HOUSTON -- At any one time, an estimated 2.9 million children have a parent who has, or has had, cancer.
Dozens of studies show that many of these children experience worry and stress, but that good communication can ease their fears and isolation, even up to the point of a parent’s death. Still, figuring out what to tell the kids – and when – is not an easy decision, and many parents who have cancer get little to no advice from their doctors about how to handle it.
Two hospitals in Houston are tackling the issue with support groups for parents and children. The Lyndon B. Johnson Hospital and MD Anderson Cancer Center work with The Children’s Treehouse Foundation to offer emotional and practical support for families dealing with the disease.
Martha Aschenbrenner, a hospice counselor at MD Anderson, says that a very natural response to a cancer diagnosis is to try to protect children by hiding the facts or keeping them vague. But she urges parents to tell their children what’s happening in age-appropriate ways. Whether Mom or Dad is going to die is usually one of the first things a pre-teen will ask, she says.
“The wrong way to answer the question is ‘No, no, I’m not going to die.’ Because you can’t promise that,” Aschenbrenner says. “A better way that also invites more conversation is: ‘That is not my plan. And I’m going to a hospital where they’re going to give me very strong medicine, and I hope and my plan is I’m going to get better. And I’m going to tell you what happens, so you don’t have to worry that I’m keeping secrets from you. I’m going to keep you informed.’”
The Susan J. Komen Houston Affiliate funds a support group at LBJ, which is part of the publicly-funded Harris Health System, with a two-year grant of $237,500. That means women with breast cancer and their children can benefit from the six weeks of group sessions free of charge. The grant even covers parking charges for participants.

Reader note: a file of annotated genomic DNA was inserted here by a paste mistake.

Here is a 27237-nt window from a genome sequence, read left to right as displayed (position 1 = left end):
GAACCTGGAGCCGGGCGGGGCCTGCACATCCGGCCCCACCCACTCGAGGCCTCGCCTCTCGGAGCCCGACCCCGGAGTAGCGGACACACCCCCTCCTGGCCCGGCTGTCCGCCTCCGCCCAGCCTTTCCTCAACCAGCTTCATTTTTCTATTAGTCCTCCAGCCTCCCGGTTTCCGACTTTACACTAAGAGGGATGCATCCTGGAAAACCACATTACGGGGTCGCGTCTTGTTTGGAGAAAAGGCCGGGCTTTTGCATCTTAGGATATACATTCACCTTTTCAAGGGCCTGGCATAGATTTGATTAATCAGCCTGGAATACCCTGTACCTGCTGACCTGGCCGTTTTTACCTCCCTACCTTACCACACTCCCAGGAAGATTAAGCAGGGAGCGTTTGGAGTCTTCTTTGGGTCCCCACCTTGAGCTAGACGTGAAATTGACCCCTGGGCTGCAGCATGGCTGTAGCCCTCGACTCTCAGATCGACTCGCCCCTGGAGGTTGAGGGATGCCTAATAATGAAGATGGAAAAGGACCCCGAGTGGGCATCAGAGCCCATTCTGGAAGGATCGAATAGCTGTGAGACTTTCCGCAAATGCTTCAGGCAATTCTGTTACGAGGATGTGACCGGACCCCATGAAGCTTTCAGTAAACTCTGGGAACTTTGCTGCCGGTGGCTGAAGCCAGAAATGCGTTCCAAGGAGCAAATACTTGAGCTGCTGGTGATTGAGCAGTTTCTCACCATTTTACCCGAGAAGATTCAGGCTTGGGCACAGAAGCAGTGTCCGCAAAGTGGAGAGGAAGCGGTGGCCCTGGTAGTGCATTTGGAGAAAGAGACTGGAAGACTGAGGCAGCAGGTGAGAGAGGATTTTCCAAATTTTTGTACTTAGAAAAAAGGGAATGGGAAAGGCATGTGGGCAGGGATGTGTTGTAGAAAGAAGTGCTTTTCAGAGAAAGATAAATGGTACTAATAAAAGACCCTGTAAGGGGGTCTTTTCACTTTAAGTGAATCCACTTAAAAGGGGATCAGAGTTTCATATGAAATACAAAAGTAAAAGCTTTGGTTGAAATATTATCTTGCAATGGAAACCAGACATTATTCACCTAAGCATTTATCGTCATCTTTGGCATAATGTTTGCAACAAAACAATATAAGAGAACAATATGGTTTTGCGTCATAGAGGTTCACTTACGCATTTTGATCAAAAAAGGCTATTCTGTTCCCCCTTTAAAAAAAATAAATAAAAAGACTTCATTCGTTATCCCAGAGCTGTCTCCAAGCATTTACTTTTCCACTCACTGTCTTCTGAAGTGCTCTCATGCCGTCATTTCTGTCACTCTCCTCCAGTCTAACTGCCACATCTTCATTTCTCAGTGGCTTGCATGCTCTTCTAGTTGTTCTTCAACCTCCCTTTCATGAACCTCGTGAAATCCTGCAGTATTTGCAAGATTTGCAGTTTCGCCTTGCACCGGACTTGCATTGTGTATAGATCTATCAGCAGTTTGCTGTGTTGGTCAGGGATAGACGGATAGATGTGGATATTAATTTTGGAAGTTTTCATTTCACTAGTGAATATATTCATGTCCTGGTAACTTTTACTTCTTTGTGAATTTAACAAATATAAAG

During a recent meeting of the group called Tender Drops of Love, Lindsey Leal, a child-life specialist at LBJ Hospital, explains to kids that parents with cancer sometimes feel sad, but it’s not the kids’ job to cheer them up.
“The thing is sometimes [your parents are] going to feel bad about themselves, and they’re going to feel sad and they’re going to feel angry. And sometimes you’re going to feel sad and you’re going to feel angry. And, is that okay?” Leal asks the group of kids aged six to 12. One boy answers, “No, that’s not helping.”
But Leal counters: “It is okay. No, it’s not healthy to punch a wall. It’s not healthy to act on your anger. It is healthy to talk about your anger.”
As cancer progresses or retreats, parents need to keep the discussion going, therapists say.
Julie Goodman was diagnosed with colorectal cancer in 2009 at the age of 43. Her daughter Lena was in fourth grade and son Jack was in seventh. After the colorectal cancer spread to her lungs, she had more surgeries and chemo.
But now she’s had six months of clean scans.
“And whenever I come home from that, we just go ‘Yay, mom had clean scans!’ And they’re like ‘Yay, OK, what’s for dinner?’ You know, moving on,” Goodman says. “They may be desensitized a little bit to it now. Mom goes to the doctor, mom comes home, she’s fine.”
Goodman says she still struggles with how much to tell her kids. On the one hand, she wants her children to remember she’s not out of danger, not yet.
But she also loves the fact that they’re not worried anymore, that they don’t think about it every day. Instead, they have what every parent wants: that the everyday concerns be what’s for dinner, and walking the dogs, and homework, and time for bed.
This story is part of a collaboration that includes KUHF, NPR and Kaiser Health News.